In FIG. 6, TOF is the top of form signal from the top of form sensor 58; PFS6 is the PFS signal from the paper feed sensor 59; PERF is the perforation/fold signal from the perforation/fold sensor 57; HSC represents critical periods when the PFS counter (for example, counter 56a) is monitored by the controller; MOTOR CW represents a clockwise signal sent to the rotatable guide motor controller 21 for driving the drive gear 22b in the clockwise direction from the perspective of FIG. 9 (i.e., to move the rotatable guides 28F and 28R from the home position shown in FIG. 7 toward the position shown in FIG. 8A, or to return to the home position shown in FIG. 7 from the position shown in FIG. 9). MOTOR CCW is a similar signal for the counterclockwise direction from the perspective of FIG. 1 (i.e., to move the rotatable guides 28F and 28R from the home position shown in FIG. 7 toward the position shown in FIG. 9, or to return to the home position shown in FIG. 7 from the position shown in FIG. 8A). HOME is a signal from the position sensor 54 upon detection of the home position of the encoder wheel 52, drive gear 22b, and front and rear rotatable guides 28F and 28R. ERROR represents an error (if generated at step S112), which may end the process when no folds or two subsequent outside folds "O" are detected.

FIGS. 7-9 show various positions of the leading edge directing mechanism 20 according to the invention, which may be generated by the control routine shown in FIGS. 6, 10A, and 10B. In particular, FIGS. 7, 8A, and 9 represent exemplary positions generated when the leading fold is an "inside" fold (i.e., the first detectable fold is an "outside" fold). FIG. 7 shows a home or neutral position where neither of the rotatable guide wires 28F nor 28R is positioned to guide or interference with the continuous form 74 being fed along the transport path, and each guide 28F and 28R is in a position rotated away from the continuous form 74. FIG. 8A depicts a first variation of the embodiment of a leading edge directing mechanism, in which the front rotatable guide wire 28F directs the leading edge of a continuous form 74 toward the rear of the paper stacking area (horizontal stacking support assembly 14). In FIG. 8A, the rear rotatable guide wire 28R is moved away from the continuous form 74 by the simultaneous rotation of the front and rear driven gears 24F, 24R, as driven by the common drive gear 22b.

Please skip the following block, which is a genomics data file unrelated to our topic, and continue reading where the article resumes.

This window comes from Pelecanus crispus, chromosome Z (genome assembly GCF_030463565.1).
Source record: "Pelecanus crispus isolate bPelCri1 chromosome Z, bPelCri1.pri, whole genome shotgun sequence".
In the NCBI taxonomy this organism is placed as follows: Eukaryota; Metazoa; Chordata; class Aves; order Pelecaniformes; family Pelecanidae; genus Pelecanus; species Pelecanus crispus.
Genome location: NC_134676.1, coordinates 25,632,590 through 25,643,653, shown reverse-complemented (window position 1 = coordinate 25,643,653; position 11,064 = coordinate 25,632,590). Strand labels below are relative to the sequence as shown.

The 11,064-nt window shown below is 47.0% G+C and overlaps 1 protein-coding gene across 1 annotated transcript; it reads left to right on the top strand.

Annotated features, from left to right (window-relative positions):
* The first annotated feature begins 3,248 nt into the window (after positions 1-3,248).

FIG. 8B shows a second variation of the embodiment shown in FIG. 8A, in which the front guide wire 28F may guide the continuous form 74 toward the rear of the paper stacking area (horizontal stacking support assembly 14). The variation in FIG. 8B is useful when one or more portions of the stacking system obstruct the free movement of the front and rear rotatable guide wires 28F, 28R. In contrast to FIG. 8A, in the variation shown in FIG. 8B, the stopper 17 (also shown in FIGS. 2 through 5) arrests the rotating motion of the rear guide wire 28R. A similar stopper 17 may be positioned to arrest the rotating motion of the front guide wire 28F. As previously described, a collapsible assembly 26 (front or rear) operates such that the drive pin 26b and drive lug 26a continue to rotate when the motion of the corresponding guide wire 28R (28F) is arrested, as the rear driven gear 24R is rotated simultaneously with the front driven gear 24F. As shown in FIG. 8B, when the motion of the wire guide is arrested, the torsion spring 26c keeps the guide wire 28R (28F) biased against the stopper 17, until the drive lug 26a and drive pin 26b return from the position shown in FIG. 8B when the rear guide wire 28R (28F) is driven back toward the home position shown in FIG. 7.